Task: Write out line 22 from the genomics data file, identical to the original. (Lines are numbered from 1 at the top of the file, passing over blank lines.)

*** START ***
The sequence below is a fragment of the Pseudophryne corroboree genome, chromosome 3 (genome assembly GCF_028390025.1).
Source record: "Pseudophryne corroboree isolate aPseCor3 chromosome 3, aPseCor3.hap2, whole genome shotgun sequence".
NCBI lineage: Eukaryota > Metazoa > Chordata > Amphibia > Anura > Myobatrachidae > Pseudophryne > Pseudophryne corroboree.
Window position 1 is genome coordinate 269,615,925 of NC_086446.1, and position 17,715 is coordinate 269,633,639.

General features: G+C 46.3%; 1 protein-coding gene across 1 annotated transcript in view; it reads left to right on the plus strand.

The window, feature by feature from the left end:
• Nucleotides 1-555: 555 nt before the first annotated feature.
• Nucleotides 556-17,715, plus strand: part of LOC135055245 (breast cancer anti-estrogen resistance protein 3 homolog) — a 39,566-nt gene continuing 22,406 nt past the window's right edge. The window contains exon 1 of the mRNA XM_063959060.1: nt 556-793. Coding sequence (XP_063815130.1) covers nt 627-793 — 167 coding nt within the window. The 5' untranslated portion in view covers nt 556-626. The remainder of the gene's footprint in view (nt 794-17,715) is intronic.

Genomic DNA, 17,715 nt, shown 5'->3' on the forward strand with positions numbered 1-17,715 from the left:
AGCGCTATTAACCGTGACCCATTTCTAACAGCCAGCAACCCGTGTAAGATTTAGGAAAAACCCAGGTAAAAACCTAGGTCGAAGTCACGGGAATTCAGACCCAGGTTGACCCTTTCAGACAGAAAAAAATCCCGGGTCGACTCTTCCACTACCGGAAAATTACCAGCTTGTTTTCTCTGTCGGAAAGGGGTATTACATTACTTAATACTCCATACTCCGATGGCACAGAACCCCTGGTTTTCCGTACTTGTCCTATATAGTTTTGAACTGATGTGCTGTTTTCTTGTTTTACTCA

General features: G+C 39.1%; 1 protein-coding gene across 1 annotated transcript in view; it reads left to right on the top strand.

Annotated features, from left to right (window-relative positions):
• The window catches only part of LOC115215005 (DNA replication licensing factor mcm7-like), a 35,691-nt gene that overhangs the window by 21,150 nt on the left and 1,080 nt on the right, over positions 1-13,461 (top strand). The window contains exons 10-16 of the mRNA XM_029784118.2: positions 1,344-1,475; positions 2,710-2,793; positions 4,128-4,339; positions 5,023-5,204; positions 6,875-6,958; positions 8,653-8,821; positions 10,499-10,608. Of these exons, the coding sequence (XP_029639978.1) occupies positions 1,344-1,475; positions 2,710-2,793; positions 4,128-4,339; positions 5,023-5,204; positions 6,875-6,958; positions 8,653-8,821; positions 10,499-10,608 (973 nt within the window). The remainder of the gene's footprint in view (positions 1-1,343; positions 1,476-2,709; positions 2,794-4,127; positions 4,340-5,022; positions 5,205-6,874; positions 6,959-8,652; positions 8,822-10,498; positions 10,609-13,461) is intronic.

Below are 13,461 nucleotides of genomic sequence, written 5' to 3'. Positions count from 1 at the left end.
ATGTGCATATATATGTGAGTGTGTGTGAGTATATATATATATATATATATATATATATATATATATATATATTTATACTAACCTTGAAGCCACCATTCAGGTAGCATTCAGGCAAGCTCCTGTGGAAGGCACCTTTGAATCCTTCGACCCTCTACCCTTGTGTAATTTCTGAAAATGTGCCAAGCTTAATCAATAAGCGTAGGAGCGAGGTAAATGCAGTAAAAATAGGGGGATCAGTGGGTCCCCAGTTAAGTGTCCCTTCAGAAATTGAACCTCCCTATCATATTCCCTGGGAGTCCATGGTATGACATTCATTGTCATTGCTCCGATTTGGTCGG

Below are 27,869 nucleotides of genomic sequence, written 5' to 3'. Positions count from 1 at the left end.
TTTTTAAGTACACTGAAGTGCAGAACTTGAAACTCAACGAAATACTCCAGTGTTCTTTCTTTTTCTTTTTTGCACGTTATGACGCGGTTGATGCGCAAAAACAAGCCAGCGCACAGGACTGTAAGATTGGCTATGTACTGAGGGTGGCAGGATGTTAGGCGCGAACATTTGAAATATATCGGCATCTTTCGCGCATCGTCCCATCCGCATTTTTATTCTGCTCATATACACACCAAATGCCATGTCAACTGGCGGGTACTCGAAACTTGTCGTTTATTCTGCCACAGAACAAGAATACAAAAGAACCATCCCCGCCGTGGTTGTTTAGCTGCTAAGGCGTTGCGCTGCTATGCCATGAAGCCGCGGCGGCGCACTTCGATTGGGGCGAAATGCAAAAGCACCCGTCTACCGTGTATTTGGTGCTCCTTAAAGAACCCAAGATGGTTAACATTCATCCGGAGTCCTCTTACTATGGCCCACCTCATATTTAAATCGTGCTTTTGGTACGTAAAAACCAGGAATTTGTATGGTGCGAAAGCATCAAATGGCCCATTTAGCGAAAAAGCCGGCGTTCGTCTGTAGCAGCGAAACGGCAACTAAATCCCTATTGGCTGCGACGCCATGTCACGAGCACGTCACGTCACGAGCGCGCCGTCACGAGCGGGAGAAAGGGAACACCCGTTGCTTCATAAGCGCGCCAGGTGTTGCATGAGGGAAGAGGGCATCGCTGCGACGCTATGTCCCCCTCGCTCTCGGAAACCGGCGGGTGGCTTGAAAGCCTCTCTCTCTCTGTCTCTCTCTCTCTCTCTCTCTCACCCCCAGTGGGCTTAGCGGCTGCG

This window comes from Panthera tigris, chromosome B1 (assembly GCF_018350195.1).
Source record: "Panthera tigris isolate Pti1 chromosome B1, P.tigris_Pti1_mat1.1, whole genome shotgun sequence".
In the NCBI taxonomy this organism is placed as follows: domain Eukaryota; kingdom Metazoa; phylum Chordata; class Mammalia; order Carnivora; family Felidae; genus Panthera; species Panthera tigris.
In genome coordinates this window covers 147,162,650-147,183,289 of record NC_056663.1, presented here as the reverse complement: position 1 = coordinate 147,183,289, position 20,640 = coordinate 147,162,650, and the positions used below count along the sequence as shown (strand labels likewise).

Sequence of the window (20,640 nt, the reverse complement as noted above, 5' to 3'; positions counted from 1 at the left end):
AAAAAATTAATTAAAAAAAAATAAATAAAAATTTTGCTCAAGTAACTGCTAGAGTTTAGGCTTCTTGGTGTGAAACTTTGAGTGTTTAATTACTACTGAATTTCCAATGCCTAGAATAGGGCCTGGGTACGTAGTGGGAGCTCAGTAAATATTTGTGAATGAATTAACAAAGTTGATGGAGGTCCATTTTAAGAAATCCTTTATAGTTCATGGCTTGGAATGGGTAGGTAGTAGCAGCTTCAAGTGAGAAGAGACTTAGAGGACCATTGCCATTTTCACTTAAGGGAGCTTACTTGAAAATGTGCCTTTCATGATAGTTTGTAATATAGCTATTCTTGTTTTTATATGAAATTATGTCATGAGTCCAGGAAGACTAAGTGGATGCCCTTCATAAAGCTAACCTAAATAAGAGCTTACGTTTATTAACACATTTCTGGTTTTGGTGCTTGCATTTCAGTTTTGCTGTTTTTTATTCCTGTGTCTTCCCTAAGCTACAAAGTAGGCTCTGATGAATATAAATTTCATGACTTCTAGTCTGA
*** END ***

Sequence of the window (20,640 nt, the reverse complement as noted above, 5' to 3'; positions counted from 1 at the left end):